I was recently invited at the last minute to lead a mathematical construction for a seminar for math majors at Loyola Marymount University. The hope was to create something physical connected with one of the topics in the course, which linked the history of mathematics with various unsolved problems, among other things. Since there had… [Read more]
Materials 42 modular units cut out and folded (see Modular Origami, without the origami)(preferably 9 each of four colors and 6 of another) For the actual building event mentioned in the previous post (linked above), participants could choose from a variety of target polyhedra. The origami inspiration was the PHiZZ unit, which stands for Pentgons… [Read more]
Here’s a large-scale model I designed of the Weaire-Phelan space packing, built by the participants of the Fall 2019 semester on Illustrating Mathematics at ICERM in Providence. The title above is a reference to the fact that it is still not established whether this is the most surface-area parsimonious way to divide space into cells… [Read more]
Here’s a picture of FireStar, a large-scale woven small stellated dodecahedron constructed by visitors to the open house of the Institute for Computational and Experimental Mathematics during Providence, RI’s WaterFire festival on 2019 Sep 28.
A few days after the event at TCNJ, students at the PROMYS program at Boston University built another “Life sculpture” in which each layer is a generation and time proceeds downwards. Here, we explored questions of how you might know things like whether the resulting “sculpture” would be connected, or whether it would be self-supporting.… [Read more]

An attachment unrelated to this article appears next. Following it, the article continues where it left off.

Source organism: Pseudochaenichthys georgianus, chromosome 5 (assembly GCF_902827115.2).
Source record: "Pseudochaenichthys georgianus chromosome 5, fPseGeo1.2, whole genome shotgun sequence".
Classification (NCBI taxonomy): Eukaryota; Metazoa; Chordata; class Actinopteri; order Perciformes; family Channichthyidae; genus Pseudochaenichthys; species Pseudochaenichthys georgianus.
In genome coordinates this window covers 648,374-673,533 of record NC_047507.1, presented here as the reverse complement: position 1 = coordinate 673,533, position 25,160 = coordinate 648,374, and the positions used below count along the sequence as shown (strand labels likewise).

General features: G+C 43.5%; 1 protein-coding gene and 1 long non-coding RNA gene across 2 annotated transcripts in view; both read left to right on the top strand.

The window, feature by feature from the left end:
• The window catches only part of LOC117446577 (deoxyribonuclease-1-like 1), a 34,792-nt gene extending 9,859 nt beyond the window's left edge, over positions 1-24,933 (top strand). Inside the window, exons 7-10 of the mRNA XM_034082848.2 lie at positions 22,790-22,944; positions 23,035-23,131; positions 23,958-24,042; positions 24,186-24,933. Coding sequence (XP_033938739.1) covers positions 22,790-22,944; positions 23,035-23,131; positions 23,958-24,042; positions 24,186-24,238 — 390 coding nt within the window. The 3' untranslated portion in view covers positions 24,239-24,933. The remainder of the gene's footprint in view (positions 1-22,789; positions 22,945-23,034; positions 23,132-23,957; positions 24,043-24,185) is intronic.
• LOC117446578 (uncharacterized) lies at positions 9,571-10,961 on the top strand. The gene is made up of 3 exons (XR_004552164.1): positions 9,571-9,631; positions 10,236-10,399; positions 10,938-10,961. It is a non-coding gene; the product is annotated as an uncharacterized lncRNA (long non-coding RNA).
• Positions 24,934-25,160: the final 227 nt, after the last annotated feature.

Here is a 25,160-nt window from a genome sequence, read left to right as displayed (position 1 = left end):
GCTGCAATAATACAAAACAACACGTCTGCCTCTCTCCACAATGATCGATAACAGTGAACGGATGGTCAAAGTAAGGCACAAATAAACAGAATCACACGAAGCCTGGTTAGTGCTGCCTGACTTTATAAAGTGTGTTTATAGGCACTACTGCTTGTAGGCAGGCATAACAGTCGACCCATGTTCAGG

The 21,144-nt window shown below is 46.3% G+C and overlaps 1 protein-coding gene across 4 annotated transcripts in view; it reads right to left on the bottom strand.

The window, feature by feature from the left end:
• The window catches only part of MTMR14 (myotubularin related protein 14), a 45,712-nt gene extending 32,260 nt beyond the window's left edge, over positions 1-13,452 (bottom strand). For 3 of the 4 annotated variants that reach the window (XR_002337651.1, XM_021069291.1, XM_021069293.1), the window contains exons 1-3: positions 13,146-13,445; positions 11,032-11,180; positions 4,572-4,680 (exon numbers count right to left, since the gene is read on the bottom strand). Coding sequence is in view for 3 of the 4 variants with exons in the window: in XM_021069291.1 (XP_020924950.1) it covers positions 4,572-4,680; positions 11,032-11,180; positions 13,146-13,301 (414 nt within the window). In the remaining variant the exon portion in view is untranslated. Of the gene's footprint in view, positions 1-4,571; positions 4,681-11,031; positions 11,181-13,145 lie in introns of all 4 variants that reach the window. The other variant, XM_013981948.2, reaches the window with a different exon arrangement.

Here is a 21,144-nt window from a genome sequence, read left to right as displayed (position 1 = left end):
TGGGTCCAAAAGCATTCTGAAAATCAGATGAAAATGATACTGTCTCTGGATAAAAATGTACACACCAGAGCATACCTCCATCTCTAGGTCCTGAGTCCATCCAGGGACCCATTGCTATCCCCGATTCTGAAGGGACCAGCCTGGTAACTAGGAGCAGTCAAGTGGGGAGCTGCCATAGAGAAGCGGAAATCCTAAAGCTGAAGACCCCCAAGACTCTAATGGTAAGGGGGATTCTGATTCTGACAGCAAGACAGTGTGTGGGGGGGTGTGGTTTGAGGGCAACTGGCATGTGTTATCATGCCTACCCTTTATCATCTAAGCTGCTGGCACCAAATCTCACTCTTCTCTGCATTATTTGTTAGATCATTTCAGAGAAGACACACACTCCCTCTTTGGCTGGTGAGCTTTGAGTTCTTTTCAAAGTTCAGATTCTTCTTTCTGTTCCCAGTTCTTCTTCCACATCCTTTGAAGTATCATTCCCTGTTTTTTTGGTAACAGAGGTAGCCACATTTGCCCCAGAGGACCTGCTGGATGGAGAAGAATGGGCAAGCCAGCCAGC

Here is a photo of the first 13 generations of the evolution of the “R” pentomino pattern in John Conway’s Game of Life. Each layer represents one generation, and time proceeds downwards. In each layer, live cells are represented by boxes. The color of the box indicates how many generations that cell has been alive:… [Read more]
Here’s an image from inside one of a pair of mirror-image snub dodecahedra built by passersby on the Harvard Science center plaza in 2019 April. The completed work, “Spectral Snub”, was on display inside the Science Center for the following four days. Photo courtesy of Stepan Paul.
Here’s a torus built from equilateral-triangle Geometiles that I used as a prop for an undergraduate talk at Harvard University in the Fall semester of 2018. Actually, the structure it is based on is not mathematically exact; the triangles theoretically are isosceles triangles of sides 1, 1, and 0.998, but there is plenty of give… [Read more]
This is a placeholder post for pictures of an installation I led on 2018 Oct 21 at the Mathematical Sciences Research Institute, entitled “Tetrahelix”. It consisted of a double helix, one strand of which was composed entirely of regular tetrahedra connected face-to-face (such compounds can reach any point in space and come arbitrarily close to… [Read more]
Here’s a a student-built snub dodecahedron that resulted from a session I led in July 2018 at The College of New Jersey. It uses the classic “marshmallow and toothpick” construction technique, just with styrofoam balls in place of the marshmallows and 1/8″ diameter dowels in place of the toothpicks. For geometric accuracy, the students did… [Read more]
At last the day came for the installation of the Boxtahedral Tower at the Golden Gate Stem Fair. Here are all of the materials waiting to be set up. The build started off smoothly, with …
The title stands for “rhombic hexecontahedron of dodecahedra,” and that’s exactly what Matt Parker and I built at Studio Infinity over the 2017-2018 New Year’s break. Here’s a photo of the finished product; this post will be fleshed out further as time permits.